The Bank of Canada maintains its target key rate at 0.25% – .

The Bank of Canada maintains its target key rate at 0.25% – .


Canada’s central bank has warned that the cost of living will continue to rise next year, but signaled that it was not yet ready to pull on its key lever to bring inflation under control.

The annual rate of inflation in October rose to 4.7%, a pandemic-era peak and the fastest year-over-year gain in the Consumer Price Index in 18 years .

The Bank of Canada has said high inflation rates will continue into the first half of next year, but are expected to fall back by the second half of 2022 into its comfort zone of between 1% and 3%.

By the end of next year, the bank expects the annual inflation rate to drop to 2.1%.

While the trajectory of inflation and the economy largely follows the expectations of the central bank, the statement released on Wednesday said the bank is “closely monitoring inflation expectations and labor costs” for make sure they don’t take off and spiral up prices.

Comments on the last scheduled rate announcement of the year left the policy rate at its lowest level of 0.25%, unchanged from its January level at the start of the COVID-19 pandemic.

The announcement also states that the bank does not plan to hike the policy rate for some time between April and September next year, which is unchanged from its previous forecast.

“Overall, the (Bank of Canada) has effectively resisted spitting into anyone’s vacation,” wrote Derek Holt, head of capital markets economics at Scotiabank, in a note. “They stayed on track with advice to start considering rate hikes next April. “

When the bank moves, it is likely to act quickly and furiously, said BMO chief economist Douglas Porter. The bank has a habit of raising rates quickly from emergency levels, he said, suggesting four rate hikes by the end of 2022.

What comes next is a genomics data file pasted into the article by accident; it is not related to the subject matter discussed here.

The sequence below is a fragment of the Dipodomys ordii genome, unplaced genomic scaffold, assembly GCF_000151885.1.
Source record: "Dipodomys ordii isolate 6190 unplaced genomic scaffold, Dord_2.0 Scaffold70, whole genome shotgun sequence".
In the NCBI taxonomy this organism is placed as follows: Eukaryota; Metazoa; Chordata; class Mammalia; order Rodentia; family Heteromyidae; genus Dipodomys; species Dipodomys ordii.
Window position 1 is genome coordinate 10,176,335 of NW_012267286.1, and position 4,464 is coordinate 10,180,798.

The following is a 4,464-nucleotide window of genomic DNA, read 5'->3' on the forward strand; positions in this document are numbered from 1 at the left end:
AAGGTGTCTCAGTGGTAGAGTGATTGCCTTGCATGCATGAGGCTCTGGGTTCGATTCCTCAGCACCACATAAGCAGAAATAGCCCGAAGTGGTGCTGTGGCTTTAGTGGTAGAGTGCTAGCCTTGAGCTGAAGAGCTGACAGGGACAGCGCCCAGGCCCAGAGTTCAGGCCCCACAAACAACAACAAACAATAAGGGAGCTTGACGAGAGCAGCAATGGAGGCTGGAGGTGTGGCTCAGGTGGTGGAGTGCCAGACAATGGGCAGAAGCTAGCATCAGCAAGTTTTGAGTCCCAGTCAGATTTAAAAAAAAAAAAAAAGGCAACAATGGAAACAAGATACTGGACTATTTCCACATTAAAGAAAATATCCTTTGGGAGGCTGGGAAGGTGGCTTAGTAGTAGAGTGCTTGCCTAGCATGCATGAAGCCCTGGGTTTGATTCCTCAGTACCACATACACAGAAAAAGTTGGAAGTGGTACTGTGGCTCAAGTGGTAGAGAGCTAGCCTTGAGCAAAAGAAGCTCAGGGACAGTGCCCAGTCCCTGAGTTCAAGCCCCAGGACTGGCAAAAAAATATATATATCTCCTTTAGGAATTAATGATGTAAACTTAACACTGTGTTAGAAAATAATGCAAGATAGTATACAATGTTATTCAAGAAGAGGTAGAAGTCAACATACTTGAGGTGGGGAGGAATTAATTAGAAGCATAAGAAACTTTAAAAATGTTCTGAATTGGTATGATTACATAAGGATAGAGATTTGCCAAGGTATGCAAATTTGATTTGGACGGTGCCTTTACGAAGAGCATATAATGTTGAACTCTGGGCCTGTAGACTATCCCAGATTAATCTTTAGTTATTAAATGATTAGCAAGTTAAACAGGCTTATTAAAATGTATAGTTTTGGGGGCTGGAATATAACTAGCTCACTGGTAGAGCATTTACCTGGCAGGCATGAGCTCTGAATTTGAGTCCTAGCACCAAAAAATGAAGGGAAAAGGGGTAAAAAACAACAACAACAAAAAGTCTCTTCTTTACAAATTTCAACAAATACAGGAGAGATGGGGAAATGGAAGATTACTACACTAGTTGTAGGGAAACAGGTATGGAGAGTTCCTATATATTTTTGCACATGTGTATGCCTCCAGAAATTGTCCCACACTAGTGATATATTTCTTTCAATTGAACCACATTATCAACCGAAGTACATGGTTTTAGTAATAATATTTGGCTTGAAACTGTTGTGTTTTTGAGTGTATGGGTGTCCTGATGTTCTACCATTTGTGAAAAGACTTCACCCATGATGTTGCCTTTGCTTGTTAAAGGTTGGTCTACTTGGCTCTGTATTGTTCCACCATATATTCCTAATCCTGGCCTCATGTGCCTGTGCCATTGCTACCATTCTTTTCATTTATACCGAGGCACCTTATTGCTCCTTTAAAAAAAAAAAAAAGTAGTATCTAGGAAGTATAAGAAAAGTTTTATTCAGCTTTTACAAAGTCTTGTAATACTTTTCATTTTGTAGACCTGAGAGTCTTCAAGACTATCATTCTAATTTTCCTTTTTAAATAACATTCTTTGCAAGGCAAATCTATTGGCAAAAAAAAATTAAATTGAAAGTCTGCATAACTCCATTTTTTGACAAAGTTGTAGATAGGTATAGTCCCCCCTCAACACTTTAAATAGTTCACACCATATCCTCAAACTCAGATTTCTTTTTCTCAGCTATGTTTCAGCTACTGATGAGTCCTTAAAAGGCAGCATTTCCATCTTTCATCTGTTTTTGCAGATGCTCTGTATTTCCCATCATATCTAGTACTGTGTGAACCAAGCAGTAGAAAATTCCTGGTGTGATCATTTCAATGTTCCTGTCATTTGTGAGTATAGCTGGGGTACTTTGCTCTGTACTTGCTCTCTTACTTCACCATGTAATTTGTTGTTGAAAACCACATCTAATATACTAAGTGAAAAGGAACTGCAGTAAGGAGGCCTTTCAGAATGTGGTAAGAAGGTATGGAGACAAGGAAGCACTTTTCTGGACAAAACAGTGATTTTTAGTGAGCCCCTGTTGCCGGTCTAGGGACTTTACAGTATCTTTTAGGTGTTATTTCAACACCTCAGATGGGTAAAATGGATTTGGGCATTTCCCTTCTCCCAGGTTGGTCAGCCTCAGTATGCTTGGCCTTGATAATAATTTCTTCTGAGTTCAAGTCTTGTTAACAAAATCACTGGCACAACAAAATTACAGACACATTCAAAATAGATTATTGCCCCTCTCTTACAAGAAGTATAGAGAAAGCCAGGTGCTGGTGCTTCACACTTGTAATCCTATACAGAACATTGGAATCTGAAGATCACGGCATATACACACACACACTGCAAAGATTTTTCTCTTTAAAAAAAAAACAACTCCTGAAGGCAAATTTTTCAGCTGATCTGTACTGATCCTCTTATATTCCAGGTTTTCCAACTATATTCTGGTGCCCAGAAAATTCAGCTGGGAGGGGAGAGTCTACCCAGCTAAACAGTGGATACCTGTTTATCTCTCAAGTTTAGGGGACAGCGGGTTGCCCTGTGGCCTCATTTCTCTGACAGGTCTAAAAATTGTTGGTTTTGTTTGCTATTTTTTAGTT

“When the Bank of Canada thinks interest rates need to go up, it doesn’t tend to wait, it tends to move relatively quickly,” Porter said.

The bank said the economy appeared to have “considerable momentum” towards the end of the year after growing at an annualized rate of 5.4% in the third quarter of the year, a hair short of the forecast. Bank of Canada in October.

The Bank of Canada statement noted that quarterly growth brought total economic activity down to about 1.5% of its level in the last quarter of 2019, before COVID-19 hit Canadian shores.

Likewise, the labor market posted a stronger-than-expected performance in November, pushing the share of middle-aged workers with jobs to an all-time high and leaving the unemployment rate 0.3 percentage point above from its pre-pandemic level in February 2020.

Still, the banknotes are feeling the headwinds of the devastating flooding in British Columbia and the uncertainties of the Omicron variant that could throw another wrench into booming supply chains and scare consumers away from spending on services.

TD Senior Economist Sri Thanabalasingam said the bank could move on rates earlier if Omicron proves to be less of a health concern than initially feared, noting that the economy can handle it “with rising inflation and the labor market on solid foundations ”.

A rate hike would impact the interest earned on variable rate mortgages, potentially straining the finances of households which, in 2021, added $ 121.5 billion in mortgage debt, including $ 38 billion between July and September.

“This is going to be, I think, particularly problematic for Canadians who have taken out sizable mortgages, especially when interest rates have been low for so long,” said Tashia Batstone, president of FP Canada, a planning organization. financial association.

“What this means is that you have to work harder to stay on budget, you have to watch the debt that you take on, and in particular make sure that you can’t have the flexibility when it comes to mortgages. “

This report by The Canadian Press was first published on December 8, 2021.


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